Secrets vs. storytelling

I recently read the novel The Mermaid Chair by Sue Monk Kidd, and this quote jumped out at me:

They say you can bear anything if you can tell a story about it.

The concept here is that even the worst experience you’ve had — the deepest, darkest secret you hold — loses its weight if you are able to speak openly about it.

Kelly Winters also writes about this idea in her book Walking Home.  From her perspective:

Secrets carry power, but too often, if you keep a big part of your life secret, it gives people power over you.  The power of fear, the fear that they’ll take your secret away and expose you.  It’s better to expose yourself, and do it early on.

I think we’ve all had moments like these in our lives:  something “big and bad” has happened to us, but we are afraid to speak out about it — to share our story — for fear of being judged, or appearing “weak,” or alienating people, or whatever.  But the act of carrying that secret around on our own weighs us down, and the longer we do it, the larger our associated fears become.  Eventually, a part of us crumbles under the burden of it all.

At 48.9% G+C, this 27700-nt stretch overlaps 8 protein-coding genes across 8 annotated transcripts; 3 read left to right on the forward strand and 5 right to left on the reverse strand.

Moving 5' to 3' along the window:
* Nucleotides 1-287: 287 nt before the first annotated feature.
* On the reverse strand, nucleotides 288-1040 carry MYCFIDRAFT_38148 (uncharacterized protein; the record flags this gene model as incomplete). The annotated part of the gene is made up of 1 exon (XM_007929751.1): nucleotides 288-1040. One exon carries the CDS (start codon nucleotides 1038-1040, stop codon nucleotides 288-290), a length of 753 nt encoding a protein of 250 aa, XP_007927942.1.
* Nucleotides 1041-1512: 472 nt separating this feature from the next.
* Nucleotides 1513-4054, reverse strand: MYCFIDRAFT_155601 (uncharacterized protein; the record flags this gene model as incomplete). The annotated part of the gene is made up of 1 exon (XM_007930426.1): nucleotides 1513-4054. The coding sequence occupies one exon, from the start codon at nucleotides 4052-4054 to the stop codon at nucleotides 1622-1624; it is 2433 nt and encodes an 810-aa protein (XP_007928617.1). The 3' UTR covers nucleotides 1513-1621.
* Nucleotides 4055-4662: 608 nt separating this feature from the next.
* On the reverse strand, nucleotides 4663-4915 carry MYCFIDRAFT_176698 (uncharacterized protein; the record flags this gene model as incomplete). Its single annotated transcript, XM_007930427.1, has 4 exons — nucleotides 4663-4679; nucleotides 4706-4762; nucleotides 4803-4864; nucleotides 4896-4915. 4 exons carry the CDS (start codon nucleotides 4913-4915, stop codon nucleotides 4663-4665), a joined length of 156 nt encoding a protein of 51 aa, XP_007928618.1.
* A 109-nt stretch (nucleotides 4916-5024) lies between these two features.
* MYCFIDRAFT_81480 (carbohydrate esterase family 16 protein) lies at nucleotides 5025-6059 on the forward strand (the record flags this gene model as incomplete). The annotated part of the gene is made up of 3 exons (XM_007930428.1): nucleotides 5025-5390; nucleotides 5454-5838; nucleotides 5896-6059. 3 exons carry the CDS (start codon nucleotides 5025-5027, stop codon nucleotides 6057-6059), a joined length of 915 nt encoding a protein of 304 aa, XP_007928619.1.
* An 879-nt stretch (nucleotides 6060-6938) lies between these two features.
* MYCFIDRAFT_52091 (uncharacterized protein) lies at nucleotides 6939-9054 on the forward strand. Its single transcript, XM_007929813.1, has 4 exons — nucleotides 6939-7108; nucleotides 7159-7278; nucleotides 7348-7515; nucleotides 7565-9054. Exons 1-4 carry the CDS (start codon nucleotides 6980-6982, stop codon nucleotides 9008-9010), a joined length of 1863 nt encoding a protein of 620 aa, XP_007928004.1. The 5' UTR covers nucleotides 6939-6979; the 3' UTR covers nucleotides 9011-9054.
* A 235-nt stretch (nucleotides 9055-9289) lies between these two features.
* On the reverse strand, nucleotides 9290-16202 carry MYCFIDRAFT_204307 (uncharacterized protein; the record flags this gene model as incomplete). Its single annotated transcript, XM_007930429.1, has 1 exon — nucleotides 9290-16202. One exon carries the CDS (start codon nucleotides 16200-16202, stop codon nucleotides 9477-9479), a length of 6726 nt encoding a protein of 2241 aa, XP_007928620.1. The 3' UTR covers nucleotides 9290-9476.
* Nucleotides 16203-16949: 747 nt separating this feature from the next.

Speaking out under such circumstances might seem impossible, absurd, like emotional suicide.  But do it, and everything changes.  All that accumulated pressure evaporates into the air.  Our secret, we find, wasn’t so big or bad after all.  We are still standing, people haven’t deserted us, and — most interesting — some folks have had similar experiences to our own, and they share those experiences with us, and we learn that we are not alone in our fear or shame or guilt or sadness or what have you.  We are left lighter, fresher, cleaner and more connected to the people around us, our anxieties unfounded.

To quote author and philosopher Howard Thurman:

You must go through some things crying all the way if you’re ever going to live with them without crying.

A catharsis worth risking.

Be well.

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